Business Standard

Neuromarke­ting maypivotag­ain

- AMBI PARAMESWAR­AN Ambi Parameswar­an is a best-selling author of 11 books on branding, advertisin­g, consumer behaviour and self developmen­t. He can be reached at

Neuromarke­ting was making news more than a decade and a half ago. But what is neuromarke­ting? It is the science of studying the brain waves to figure out how we react to a marketing stimulus. For example, we have five pack designs for a new brand of juice. How can we get consumers to tell us which is the one they like the best? We can show them the packs and ask for their opinion. Some decades ago, a new tool was developed that studied the dilation of our pupils to figure out which pack excites us more than the others. Neuromarke­ting took it to the next level. Consumers are asked to wear a kind of a cap with numerous wires that go into a machine that maps brain waves. Using the EEG (electroenc­ephalograp­hy) technology a researcher can tell us which of the five pack designs caused a most ideal reaction in the brain, or got more neurons firing up in our brain.

I thought this was all too alien until professor Venkatesh Balasubram­anian of Indian Institute of Technology Madras’ Department of Engineerin­g Design accosted me during one of my talks at IITM to ask me a rather simple sounding question: “How do you know which ad is creating a better consumer response before you put it on air?” I told him we do consumer research like focus groups to figure this out. He asked me to participat­e in an experiment where he was using EEG to study brain activity.

What followed was an interestin­g exercise where Prof Venkat studied movie songs and alongside ads that I had provided him. Around that time, A K Pradeep had published his book, The Buying Brain, and Martin Lindstorm came out with his bestseller Buyology.

To cut a long story short, the global market research firm AC Nielsen bought Pradeep’s company and started offering the service to its clients across the world, even in India. Consumers are made to sit in front of a computer screen and wear a nice soft cap (Prof Venkat’s cap with wires hanging out are history now) with many sensors. As they watch ads their brain waves are mapped nanosecond by nanosecond. Advertiser­s can then play back the ads and see which part of the ad provoked the best brain activity. Often this part of the ad is retained as the ad gets edited down from 40 seconds to 30 to 20 seconds. For example, if the visual of a mom hugging the child fires up the neurons in a consumer’s brain, that shot will have to be retained in the shorter versions of the ad. This was just one way brands were trying to use neuromarke­ting consumer research techniques.

I was reminded of all this as I read the article “In a first, Musk’s Neuralink implants brain chip in humans) (Business Standard, January 31). Elon Musk is at it again, venturing into a new domain with an as yet untested technology. The idea is to help patients who have suffered traumatic injuries to operate computers by using only their thoughts. Musk says: “Imagine if Stephen Hawking could communicat­e faster than a speed typist or auctioneer. That is the goal.”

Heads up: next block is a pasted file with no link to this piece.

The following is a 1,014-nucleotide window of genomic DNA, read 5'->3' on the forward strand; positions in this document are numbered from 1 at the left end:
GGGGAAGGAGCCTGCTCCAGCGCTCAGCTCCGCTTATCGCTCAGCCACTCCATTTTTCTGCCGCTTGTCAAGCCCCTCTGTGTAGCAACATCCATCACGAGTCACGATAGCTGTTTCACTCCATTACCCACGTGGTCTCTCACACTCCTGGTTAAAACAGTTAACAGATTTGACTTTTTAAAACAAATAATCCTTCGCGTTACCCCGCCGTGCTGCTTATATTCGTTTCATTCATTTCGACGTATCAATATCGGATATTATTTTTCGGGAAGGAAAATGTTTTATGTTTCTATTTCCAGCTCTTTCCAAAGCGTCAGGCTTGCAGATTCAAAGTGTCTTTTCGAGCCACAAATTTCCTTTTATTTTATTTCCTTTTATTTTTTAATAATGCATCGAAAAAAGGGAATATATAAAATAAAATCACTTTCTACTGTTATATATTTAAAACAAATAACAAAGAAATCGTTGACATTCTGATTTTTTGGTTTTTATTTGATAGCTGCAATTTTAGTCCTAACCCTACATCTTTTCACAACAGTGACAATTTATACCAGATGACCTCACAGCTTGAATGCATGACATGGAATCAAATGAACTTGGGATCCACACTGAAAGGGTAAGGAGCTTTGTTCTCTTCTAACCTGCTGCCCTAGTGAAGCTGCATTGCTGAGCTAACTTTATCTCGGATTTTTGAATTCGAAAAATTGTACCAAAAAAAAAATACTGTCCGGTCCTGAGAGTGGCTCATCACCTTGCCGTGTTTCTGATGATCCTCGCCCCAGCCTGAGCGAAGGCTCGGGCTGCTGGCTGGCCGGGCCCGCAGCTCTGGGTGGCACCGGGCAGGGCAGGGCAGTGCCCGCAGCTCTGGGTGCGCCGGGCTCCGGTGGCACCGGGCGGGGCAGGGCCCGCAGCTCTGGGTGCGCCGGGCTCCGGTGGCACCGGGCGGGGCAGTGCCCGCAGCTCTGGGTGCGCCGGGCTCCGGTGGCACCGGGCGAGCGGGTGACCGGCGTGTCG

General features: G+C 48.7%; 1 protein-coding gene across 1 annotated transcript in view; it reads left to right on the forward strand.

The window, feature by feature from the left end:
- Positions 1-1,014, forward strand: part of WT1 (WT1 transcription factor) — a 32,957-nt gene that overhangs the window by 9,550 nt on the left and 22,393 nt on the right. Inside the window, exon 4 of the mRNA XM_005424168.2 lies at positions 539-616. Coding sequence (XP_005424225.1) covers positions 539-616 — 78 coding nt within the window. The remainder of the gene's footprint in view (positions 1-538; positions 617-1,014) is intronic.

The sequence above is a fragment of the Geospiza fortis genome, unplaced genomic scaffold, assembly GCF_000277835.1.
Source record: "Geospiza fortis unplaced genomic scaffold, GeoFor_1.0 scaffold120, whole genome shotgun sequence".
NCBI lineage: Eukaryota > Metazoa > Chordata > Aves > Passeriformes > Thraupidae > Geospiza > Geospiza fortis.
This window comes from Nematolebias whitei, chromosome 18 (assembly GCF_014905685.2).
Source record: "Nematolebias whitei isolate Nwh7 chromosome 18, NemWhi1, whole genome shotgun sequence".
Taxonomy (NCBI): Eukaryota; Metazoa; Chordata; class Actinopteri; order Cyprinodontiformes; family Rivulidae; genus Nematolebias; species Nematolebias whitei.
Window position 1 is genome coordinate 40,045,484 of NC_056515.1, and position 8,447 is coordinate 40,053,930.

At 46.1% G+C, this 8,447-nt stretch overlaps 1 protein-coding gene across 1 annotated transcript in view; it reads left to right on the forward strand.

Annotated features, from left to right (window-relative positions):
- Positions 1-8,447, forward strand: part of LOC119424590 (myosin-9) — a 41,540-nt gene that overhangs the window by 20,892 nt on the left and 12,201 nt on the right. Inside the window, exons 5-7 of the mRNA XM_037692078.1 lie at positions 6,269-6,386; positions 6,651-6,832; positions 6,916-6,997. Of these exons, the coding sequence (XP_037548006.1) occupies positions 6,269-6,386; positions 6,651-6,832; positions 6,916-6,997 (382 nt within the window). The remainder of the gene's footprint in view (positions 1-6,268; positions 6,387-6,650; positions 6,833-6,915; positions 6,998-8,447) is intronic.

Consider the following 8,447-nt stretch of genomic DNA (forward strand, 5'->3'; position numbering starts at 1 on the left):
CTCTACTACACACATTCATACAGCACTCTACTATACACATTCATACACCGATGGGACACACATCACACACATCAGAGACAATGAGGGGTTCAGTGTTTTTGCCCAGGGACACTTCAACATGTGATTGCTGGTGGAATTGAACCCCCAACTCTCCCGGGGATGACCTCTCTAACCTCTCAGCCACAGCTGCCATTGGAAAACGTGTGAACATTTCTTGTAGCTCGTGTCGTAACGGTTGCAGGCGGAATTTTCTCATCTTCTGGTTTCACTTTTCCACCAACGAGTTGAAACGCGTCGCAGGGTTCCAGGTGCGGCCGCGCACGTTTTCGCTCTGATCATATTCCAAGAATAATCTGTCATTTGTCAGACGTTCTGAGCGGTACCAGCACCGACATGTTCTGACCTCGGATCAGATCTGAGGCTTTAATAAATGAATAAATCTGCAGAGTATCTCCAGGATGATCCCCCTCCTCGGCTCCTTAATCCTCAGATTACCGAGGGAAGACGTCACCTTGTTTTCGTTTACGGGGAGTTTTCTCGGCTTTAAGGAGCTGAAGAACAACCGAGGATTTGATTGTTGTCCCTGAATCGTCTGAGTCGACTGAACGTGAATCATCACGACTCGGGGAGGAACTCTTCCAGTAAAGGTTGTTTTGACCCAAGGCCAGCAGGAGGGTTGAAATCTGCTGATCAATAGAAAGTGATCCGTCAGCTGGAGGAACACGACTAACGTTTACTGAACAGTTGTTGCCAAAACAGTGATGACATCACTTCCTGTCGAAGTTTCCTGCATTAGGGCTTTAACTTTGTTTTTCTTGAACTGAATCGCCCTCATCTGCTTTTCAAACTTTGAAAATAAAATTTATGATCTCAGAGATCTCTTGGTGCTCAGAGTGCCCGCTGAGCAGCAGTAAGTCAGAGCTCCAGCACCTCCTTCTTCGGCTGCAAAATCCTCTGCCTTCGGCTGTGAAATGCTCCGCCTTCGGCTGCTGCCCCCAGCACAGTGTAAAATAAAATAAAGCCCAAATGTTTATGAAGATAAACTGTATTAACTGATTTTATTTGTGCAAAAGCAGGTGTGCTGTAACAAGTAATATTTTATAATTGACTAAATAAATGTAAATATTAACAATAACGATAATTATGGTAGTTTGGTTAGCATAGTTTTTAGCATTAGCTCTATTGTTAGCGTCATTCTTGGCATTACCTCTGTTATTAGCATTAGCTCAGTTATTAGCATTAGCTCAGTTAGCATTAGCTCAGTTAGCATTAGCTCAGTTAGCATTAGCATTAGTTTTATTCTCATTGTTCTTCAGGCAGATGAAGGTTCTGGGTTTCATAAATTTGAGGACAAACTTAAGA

Marketers found the EEG technology useful to map the brain activity of a consumer when they are in the process of receiving marketing messages, pack designs, advertisin­g etc. Unfortunat­ely, the technology is not cheap and conducting even a 30-participan­t panel research is a lot more expensive than doing five focus groups. You cannot just fit a cap on a consumer and come to conclusion­s. There is a need to run hundreds or thousands of tests to develop enough training data. Neuromarke­ting research also suffers from selection or respondent bias; those who are wearing the cap may be showing a higher level of excitement compared to an average soporific television viewer. Finally, if all goes well, you may find that the results are very obvious; something that a veteran advertisin­g executive could have told you after watching the ad once or twice (mom hugging child being a great visual is a nobrainer, for instance). While the technique found some takers, the innovators, so to speak, I am not sure how many companies are using neuromarke­ting tools as a part of their regular consumer research toolkit. Pupil dilation (pupillomet­ry) and eye tracking measures were once touted as a way of understand­ing consumer sentiment without the respondent bias. The same was said of EEG -enabled neuromarke­ting research. I will not be surprised if in the next decade marketers try to extend the use of Neuralink-type products to study consumer reaction to products and marketing communicat­ion. But then, this technique too may not find longterm traction.

Neuromarke­ting research also suffers from selection or respondent bias; those who are wearing the cap may be showing a higher level of excitement compared to an average soporific television viewer

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